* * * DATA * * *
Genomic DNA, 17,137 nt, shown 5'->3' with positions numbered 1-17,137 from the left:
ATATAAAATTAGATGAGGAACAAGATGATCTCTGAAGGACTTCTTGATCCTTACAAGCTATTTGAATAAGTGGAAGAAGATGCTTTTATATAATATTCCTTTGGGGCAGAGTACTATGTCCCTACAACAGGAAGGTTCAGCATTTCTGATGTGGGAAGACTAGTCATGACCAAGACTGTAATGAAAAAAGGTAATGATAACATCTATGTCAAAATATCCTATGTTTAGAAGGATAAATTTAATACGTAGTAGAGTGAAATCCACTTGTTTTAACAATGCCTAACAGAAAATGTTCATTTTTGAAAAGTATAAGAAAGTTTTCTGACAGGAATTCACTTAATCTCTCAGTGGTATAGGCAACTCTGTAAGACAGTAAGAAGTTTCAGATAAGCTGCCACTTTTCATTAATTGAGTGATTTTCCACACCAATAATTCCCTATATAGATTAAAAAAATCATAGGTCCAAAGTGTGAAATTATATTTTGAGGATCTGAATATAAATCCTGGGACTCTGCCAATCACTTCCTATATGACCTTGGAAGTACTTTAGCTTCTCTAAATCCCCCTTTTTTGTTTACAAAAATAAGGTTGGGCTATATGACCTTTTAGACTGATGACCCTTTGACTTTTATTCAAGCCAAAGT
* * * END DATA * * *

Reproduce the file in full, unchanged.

Genomic DNA, 17,137 nt, shown 5'->3' with positions numbered 1-17,137 from the left:
ATATAAAATTAGATGAGGAACAAGATGATCTCTGAAGGACTTCTTGATCCTTACAAGCTATTTGAATAAGTGGAAGAAGATGCTTTTATATAATATTCCTTTGGGGCAGAGTACTATGTCCCTACAACAGGAAGGTTCAGCATTTCTGATGTGGGAAGACTAGTCATGACCAAGACTGTAATGAAAAAAGGTAATGATAACATCTATGTCAAAATATCCTATGTTTAGAAGGATAAATTTAATACGTAGTAGAGTGAAATCCACTTGTTTTAACAATGCCTAACAGAAAATGTTCATTTTTGAAAAGTATAAGAAAGTTTTCTGACAGGAATTCACTTAATCTCTCAGTGGTATAGGCAACTCTGTAAGACAGTAAGAAGTTTCAGATAAGCTGCCACTTTTCATTAATTGAGTGATTTTCCACACCAATAATTCCCTATATAGATTAAAAAAATCATAGGTCCAAAGTGTGAAATTATATTTTGAGGATCTGAATATAAATCCTGGGACTCTGCCAATCACTTCCTATATGACCTTGGAAGTACTTTAGCTTCTCTAAATCCCCCTTTTTTGTTTACAAAAATAAGGTTGGGCTATATGACCTTTTAGACTGATGACCCTTTGACTTTTATTCAAGCCAAAGT